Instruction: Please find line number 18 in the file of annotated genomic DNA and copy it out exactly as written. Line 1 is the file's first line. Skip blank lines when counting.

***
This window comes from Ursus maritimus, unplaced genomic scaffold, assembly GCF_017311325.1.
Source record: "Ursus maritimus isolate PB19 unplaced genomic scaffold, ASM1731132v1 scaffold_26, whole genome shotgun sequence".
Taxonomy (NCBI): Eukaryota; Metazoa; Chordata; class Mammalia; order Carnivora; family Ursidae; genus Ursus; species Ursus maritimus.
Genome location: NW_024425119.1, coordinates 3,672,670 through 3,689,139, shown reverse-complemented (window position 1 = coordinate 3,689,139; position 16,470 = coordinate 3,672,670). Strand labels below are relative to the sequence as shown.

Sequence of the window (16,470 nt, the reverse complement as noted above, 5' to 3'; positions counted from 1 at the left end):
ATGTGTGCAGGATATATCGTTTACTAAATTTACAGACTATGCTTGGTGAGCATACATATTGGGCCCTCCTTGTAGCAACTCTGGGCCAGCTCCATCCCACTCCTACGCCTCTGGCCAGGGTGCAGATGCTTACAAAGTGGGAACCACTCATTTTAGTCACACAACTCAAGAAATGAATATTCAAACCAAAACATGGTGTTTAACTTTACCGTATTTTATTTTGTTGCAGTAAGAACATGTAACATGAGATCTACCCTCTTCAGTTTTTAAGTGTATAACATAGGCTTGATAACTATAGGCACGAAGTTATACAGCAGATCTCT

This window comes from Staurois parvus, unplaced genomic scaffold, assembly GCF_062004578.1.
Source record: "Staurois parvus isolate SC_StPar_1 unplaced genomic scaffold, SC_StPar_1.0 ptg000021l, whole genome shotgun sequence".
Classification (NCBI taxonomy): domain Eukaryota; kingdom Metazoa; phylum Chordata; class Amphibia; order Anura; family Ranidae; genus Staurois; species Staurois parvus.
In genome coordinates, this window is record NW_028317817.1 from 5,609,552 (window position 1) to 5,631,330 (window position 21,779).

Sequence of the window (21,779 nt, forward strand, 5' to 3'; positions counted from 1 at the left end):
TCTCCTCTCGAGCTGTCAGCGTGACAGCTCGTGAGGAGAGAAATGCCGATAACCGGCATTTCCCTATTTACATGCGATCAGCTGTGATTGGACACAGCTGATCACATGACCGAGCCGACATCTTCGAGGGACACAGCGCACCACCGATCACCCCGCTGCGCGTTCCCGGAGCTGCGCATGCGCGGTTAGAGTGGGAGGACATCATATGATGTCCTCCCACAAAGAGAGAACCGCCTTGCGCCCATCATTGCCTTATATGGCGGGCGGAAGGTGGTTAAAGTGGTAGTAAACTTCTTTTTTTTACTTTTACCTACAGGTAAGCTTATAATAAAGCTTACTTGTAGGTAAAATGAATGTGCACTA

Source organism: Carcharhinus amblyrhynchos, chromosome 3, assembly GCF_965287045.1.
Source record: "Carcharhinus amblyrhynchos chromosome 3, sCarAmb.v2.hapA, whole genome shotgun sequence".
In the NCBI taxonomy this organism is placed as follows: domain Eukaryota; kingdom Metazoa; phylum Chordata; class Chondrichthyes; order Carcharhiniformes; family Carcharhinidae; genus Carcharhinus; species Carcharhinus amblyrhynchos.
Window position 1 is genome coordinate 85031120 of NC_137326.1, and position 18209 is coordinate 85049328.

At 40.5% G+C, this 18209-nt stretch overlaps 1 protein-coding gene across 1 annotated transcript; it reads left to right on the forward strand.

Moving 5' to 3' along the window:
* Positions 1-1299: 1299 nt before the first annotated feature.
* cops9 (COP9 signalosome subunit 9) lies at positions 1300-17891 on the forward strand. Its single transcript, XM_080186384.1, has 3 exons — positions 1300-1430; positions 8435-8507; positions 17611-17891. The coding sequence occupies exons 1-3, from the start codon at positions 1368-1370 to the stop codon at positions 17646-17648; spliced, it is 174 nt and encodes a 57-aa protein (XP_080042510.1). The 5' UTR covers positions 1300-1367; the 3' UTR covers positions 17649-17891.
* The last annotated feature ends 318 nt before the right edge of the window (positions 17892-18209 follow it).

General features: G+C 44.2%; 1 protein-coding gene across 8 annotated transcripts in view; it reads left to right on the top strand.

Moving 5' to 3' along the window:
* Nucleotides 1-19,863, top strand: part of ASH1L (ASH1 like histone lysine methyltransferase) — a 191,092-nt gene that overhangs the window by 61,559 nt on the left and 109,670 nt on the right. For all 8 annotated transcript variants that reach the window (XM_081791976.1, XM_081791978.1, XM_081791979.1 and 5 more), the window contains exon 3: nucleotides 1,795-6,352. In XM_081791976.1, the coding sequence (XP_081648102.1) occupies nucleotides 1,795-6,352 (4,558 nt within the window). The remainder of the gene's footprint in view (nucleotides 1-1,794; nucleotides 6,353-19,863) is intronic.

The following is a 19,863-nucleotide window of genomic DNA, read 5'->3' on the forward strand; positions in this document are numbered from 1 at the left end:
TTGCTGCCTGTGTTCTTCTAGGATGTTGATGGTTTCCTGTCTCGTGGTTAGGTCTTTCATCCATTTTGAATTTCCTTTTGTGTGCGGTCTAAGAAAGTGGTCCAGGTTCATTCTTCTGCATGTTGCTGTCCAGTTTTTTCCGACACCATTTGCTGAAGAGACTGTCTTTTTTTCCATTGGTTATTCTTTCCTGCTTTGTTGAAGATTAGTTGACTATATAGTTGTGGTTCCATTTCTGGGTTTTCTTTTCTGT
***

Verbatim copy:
Moving 5' to 3' along the window: